Scott Zoldi: We’ve developed, since the year 1992, technology that allows us to do that real time assessment of fraud risk using technologies like Storm, NOSql so that we can persist data in a summarised way and retrieve it very efficiently. That is one of the major areas for FICO and many of the products that we differentiate in is having analytics that run at very low latency and very high throughput to deal with the velocity of big data.
Sramana Mitra: I’m still trying to take this conversation in a slightly more use case-oriented way. Take what you described in terms of the technology and put in the context of a consumer use case and flip it around and show us how that happens. I’ll lead you into a use case that I encounter often. I travel quite a bit for pleasure. >>>
Sramana Mitra: What happens next in the story?
Shane Evans: I was quite enjoying my time there. It turned into more of a big company. Once again, I found myself yearning for something that was a little bit different. I think it was late 2004 when I quit. During my time there, I had focused on some difficult technical challenging tasks that I was interested in. There were some constraints around having a lot of traffic on the website.
I started doing some consulting work with some of my friends. These are two friends who are really good engineers. We focused on challenges with scaling. We started working on what would now be called Big Data or data science. At that time, it didn’t have a name. It was also interesting for me that we had some initial contracts in London. After maybe half a year, we started getting work outside of London. >>>
According to an AT Kearney report, global e-commerce sales are expected to grow from $840 million in 2014 to $1.5 trillion in 2018. US, China, UK, and Japan are some of the most attractive e-commerce markets due to their size, consumer behavior, and infrastructure. These factors have also helped Japan’s Mercari to make it to the Billion Dollar Unicorn Club. >>>
Most large organizations are facing the challenge of a workforce that’s gotten into a routine, a rhythm, and is not thinking outside the box. There is no excitement. There isn’t enough creative energy on a day-to-day basis, and there’s no methodology to inculcate such energy in a systematic way.
I want to call out another specific point from my previous article, Corporate Innovation Management: A Methodology Discussion, that addresses this issue. >>>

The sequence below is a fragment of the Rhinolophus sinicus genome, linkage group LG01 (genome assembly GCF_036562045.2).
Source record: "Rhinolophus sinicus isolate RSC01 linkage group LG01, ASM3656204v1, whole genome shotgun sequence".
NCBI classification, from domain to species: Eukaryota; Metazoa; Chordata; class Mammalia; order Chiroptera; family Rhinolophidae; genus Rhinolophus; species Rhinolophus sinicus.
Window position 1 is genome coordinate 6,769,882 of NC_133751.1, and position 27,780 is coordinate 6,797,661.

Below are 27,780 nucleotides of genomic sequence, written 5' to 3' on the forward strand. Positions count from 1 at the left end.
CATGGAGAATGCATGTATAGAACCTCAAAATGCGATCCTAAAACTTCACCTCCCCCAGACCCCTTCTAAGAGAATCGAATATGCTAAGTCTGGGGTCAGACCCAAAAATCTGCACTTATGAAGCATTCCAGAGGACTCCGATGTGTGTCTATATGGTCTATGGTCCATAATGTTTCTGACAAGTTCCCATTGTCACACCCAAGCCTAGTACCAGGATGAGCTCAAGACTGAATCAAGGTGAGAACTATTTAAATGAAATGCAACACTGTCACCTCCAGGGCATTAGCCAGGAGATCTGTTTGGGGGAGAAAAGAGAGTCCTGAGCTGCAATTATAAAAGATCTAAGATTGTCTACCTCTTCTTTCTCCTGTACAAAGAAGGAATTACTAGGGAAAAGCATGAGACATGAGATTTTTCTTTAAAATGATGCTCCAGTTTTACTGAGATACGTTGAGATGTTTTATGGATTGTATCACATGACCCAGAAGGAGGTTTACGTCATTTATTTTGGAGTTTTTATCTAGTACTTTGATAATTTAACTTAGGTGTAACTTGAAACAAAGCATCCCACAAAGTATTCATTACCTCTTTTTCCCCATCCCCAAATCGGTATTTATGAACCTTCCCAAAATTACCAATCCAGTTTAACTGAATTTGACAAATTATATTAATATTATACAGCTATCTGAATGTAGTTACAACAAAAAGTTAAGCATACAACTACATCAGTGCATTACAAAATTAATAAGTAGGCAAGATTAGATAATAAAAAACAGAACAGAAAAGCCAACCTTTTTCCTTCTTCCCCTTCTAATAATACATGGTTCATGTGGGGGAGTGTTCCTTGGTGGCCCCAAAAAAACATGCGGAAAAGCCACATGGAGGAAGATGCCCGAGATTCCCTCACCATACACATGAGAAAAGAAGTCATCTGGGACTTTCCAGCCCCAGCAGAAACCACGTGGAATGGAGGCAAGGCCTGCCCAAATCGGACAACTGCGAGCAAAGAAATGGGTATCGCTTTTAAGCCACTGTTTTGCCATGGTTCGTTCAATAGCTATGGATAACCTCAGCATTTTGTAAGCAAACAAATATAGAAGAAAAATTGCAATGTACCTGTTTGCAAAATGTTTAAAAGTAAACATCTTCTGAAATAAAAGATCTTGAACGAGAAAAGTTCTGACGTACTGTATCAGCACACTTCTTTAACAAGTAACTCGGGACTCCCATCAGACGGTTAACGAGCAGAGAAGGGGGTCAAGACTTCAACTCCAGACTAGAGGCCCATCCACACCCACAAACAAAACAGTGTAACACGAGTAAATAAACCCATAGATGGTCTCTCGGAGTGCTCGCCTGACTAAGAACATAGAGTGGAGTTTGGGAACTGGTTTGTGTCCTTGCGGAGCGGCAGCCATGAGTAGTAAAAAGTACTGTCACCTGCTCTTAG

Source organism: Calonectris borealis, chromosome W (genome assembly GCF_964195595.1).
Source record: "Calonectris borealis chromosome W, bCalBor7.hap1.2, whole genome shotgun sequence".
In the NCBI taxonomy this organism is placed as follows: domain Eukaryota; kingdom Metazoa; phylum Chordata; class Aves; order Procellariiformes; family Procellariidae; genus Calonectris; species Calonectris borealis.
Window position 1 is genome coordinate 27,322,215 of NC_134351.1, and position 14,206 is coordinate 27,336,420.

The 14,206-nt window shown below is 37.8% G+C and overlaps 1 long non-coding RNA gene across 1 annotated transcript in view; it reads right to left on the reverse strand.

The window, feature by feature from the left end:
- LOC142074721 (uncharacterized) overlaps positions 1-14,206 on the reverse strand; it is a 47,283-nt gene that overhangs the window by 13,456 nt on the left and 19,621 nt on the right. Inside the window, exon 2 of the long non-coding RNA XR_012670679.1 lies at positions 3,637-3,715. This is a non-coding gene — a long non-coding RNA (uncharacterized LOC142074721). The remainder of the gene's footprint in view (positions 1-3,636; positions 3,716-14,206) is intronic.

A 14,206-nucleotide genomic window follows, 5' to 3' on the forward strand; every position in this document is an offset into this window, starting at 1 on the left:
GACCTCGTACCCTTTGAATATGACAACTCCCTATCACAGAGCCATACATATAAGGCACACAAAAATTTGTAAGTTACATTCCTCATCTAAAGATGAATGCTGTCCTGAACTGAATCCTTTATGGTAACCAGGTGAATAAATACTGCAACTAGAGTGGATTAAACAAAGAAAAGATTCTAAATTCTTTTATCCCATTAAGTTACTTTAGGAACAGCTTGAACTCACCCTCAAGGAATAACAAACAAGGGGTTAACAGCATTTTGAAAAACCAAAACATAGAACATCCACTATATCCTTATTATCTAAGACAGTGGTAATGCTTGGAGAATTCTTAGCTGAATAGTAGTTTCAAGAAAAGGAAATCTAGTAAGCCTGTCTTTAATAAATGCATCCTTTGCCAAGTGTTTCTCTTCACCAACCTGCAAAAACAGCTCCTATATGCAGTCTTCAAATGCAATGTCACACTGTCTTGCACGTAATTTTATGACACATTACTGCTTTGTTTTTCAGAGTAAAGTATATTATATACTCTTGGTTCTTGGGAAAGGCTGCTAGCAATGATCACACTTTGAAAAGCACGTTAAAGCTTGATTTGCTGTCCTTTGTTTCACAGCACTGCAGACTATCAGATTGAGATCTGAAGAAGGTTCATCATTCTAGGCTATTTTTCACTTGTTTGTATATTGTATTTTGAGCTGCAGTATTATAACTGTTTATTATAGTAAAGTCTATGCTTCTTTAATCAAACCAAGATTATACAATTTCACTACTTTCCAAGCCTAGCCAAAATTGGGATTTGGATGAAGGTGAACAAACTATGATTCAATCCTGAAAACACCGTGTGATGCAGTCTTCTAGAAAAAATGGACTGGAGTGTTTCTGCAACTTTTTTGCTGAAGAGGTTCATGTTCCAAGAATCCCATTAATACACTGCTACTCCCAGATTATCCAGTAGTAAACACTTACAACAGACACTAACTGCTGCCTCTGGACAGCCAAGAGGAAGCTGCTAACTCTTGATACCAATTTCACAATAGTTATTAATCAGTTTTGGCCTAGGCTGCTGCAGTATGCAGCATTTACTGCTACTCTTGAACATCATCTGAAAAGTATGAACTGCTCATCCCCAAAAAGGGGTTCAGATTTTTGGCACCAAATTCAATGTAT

Have you noticed that your credit card sometimes declines transactions or flags fraud alerts? This conversation will help you understand the backstory of that workflow and potentially trigger other ideas in that domain.
Sramana Mitra: Let’s start with introducing our audience to yourself as well as to FICO.
Scott Zoldi: I’m the Chief Analyst Officer at FICO. I’ve been with FICO for 17 years. Today I have responsibility for all the analytics products and technologies that we use within our products. FICO, as a company, is 60 years old, and is well known for the analytics that we deliver to make better decisions for companies. The main thing that we offer is the FICO score. It’s a score that’s used in lending decisions as well as fraud detection. >>>
Shane has built a 140-people virtual team-based business from Ireland. Very interesting view into a different part of the world.
Sramana Mitra: Let’s start at the very beginning of your journey. Where are you from? Where were you born, raised, and in what kind of background?
Shane Evans: I was actually born in the UK. Both of my parents worked at Heathrow. My father is British but my mother was Irish. I think their involvement and love for travel had an impact on me. I came to Ireland when I was two years old and that’s where I grew up.
Sramana Mitra: What was your educational process like? >>>
i-Human Patients, Inc. is a cloud-based e-learning company that is focused on rapidly developing and evaluating critical cognitive competencies in healthcare students and practitioners. Its main value proposition is that it simulates encounters with patients in order to teach users how to quickly, accurately, and cost-effectively assess and diagnose patients.
As someone who is a prolific writer, I happen to respect good writing.
These days, however, writings skills are not generating much by way of compensation. Journalism, for instance, a profession that was a good livelihood generator for writers, is an imploding industry.
Against that backdrop, here is a startup idea that could become a good earning mechanism for writers, while not getting run over by the Media industry’s existential crisis.
Here, I am thinking of writers becoming affiliates of a specific genre of e-commerce merchants.